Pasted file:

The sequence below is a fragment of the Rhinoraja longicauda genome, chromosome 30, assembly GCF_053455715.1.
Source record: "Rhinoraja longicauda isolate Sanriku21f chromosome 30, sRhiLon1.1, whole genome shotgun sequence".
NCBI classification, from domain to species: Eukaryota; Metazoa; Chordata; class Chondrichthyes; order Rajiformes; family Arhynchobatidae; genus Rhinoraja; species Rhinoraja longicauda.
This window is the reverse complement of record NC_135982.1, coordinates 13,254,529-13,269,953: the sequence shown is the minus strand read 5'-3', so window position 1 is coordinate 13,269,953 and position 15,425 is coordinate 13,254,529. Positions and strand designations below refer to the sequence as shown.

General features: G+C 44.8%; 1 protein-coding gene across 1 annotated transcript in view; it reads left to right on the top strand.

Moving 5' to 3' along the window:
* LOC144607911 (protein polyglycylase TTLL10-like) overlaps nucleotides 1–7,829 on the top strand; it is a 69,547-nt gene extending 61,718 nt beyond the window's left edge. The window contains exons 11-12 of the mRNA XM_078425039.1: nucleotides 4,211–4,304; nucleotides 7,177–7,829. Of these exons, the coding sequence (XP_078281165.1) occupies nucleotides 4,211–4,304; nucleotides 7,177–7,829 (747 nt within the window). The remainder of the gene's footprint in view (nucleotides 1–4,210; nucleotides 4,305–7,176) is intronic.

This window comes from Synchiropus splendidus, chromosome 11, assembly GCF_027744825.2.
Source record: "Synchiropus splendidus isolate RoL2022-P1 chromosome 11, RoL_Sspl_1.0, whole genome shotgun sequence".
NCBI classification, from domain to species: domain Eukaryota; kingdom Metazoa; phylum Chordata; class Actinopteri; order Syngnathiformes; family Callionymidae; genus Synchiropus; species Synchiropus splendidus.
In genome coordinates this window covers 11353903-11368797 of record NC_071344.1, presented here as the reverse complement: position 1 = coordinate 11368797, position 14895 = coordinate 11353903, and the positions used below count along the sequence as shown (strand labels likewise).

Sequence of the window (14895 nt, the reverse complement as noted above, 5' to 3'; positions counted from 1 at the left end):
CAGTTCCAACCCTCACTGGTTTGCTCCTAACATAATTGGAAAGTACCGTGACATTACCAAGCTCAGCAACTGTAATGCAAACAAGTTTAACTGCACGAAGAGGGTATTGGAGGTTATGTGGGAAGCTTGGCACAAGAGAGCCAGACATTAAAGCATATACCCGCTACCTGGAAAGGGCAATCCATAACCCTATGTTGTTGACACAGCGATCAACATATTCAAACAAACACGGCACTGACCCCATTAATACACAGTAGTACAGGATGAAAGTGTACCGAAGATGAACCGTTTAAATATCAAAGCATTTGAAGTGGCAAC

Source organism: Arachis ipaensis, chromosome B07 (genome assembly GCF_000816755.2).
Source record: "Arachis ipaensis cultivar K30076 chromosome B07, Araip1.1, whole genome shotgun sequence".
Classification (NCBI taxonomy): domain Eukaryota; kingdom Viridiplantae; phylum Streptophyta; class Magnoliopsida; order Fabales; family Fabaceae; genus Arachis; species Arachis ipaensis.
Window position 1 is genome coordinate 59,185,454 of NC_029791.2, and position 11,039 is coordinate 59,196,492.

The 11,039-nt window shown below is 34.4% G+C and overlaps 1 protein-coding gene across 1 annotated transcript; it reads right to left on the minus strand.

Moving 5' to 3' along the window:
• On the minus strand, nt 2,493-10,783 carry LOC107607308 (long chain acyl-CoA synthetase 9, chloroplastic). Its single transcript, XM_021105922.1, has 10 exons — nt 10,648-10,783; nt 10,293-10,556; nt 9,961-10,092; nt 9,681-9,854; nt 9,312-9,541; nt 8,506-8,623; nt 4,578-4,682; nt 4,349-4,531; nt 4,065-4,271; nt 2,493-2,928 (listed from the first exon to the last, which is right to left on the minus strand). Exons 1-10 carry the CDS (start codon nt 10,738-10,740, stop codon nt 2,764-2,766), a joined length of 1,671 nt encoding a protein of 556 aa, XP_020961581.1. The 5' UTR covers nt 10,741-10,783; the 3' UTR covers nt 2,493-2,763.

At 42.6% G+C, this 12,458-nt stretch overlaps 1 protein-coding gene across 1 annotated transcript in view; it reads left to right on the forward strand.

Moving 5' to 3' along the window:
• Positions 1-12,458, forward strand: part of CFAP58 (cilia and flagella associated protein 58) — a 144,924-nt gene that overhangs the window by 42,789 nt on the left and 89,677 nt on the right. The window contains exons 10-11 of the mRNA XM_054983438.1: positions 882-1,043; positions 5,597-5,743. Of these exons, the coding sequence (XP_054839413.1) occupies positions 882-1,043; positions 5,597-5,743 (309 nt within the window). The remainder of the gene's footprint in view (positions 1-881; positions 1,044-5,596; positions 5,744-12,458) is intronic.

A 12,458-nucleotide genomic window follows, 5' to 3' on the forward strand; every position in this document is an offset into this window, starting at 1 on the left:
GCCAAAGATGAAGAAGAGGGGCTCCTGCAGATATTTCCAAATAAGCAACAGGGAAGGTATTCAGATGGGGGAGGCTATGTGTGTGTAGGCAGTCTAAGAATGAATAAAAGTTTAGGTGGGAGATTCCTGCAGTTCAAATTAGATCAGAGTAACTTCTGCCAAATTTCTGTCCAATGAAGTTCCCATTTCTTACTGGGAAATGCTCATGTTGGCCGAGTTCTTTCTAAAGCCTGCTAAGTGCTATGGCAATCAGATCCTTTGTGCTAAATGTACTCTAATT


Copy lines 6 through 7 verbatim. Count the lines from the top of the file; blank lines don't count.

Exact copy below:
Moving 5' to 3' along the window:
* LOC144607911 (protein polyglycylase TTLL10-like) overlaps nucleotides 1–7,829 on the top strand; it is a 69,547-nt gene extending 61,718 nt beyond the window's left edge. The window contains exons 11-12 of the mRNA XM_078425039.1: nucleotides 4,211–4,304; nucleotides 7,177–7,829. Of these exons, the coding sequence (XP_078281165.1) occupies nucleotides 4,211–4,304; nucleotides 7,177–7,829 (747 nt within the window). The remainder of the gene's footprint in view (nucleotides 1–4,210; nucleotides 4,305–7,176) is intronic.